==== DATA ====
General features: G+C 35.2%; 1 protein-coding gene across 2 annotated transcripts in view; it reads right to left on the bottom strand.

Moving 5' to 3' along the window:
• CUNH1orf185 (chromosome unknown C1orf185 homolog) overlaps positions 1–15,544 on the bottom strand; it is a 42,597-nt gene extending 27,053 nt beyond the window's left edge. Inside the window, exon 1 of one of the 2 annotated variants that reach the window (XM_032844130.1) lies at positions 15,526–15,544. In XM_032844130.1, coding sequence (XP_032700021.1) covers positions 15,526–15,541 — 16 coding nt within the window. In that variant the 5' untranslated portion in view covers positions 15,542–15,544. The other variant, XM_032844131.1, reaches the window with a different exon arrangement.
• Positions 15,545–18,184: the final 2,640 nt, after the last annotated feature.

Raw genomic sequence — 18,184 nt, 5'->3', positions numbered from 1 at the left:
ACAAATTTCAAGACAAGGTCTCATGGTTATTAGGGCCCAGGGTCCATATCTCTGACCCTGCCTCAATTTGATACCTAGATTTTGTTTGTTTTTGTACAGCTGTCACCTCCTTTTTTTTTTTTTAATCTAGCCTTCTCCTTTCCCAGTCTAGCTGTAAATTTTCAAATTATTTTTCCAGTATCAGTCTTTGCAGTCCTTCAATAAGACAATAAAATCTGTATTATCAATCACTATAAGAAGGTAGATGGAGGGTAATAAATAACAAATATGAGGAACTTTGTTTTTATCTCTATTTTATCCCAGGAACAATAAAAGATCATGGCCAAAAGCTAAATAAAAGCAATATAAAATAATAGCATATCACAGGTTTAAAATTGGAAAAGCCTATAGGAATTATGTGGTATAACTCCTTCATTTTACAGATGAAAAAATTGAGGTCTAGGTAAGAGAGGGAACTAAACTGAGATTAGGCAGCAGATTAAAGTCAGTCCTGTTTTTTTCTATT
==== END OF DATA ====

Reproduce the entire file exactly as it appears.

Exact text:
General features: G+C 35.2%; 1 protein-coding gene across 2 annotated transcripts in view; it reads right to left on the bottom strand.

Moving 5' to 3' along the window:
• CUNH1orf185 (chromosome unknown C1orf185 homolog) overlaps positions 1–15,544 on the bottom strand; it is a 42,597-nt gene extending 27,053 nt beyond the window's left edge. Inside the window, exon 1 of one of the 2 annotated variants that reach the window (XM_032844130.1) lies at positions 15,526–15,544. In XM_032844130.1, coding sequence (XP_032700021.1) covers positions 15,526–15,541 — 16 coding nt within the window. In that variant the 5' untranslated portion in view covers positions 15,542–15,544. The other variant, XM_032844131.1, reaches the window with a different exon arrangement.
• Positions 15,545–18,184: the final 2,640 nt, after the last annotated feature.

Raw genomic sequence — 18,184 nt, 5'->3', positions numbered from 1 at the left:
ACAAATTTCAAGACAAGGTCTCATGGTTATTAGGGCCCAGGGTCCATATCTCTGACCCTGCCTCAATTTGATACCTAGATTTTGTTTGTTTTTGTACAGCTGTCACCTCCTTTTTTTTTTTTTAATCTAGCCTTCTCCTTTCCCAGTCTAGCTGTAAATTTTCAAATTATTTTTCCAGTATCAGTCTTTGCAGTCCTTCAATAAGACAATAAAATCTGTATTATCAATCACTATAAGAAGGTAGATGGAGGGTAATAAATAACAAATATGAGGAACTTTGTTTTTATCTCTATTTTATCCCAGGAACAATAAAAGATCATGGCCAAAAGCTAAATAAAAGCAATATAAAATAATAGCATATCACAGGTTTAAAATTGGAAAAGCCTATAGGAATTATGTGGTATAACTCCTTCATTTTACAGATGAAAAAATTGAGGTCTAGGTAAGAGAGGGAACTAAACTGAGATTAGGCAGCAGATTAAAGTCAGTCCTGTTTTTTTCTATT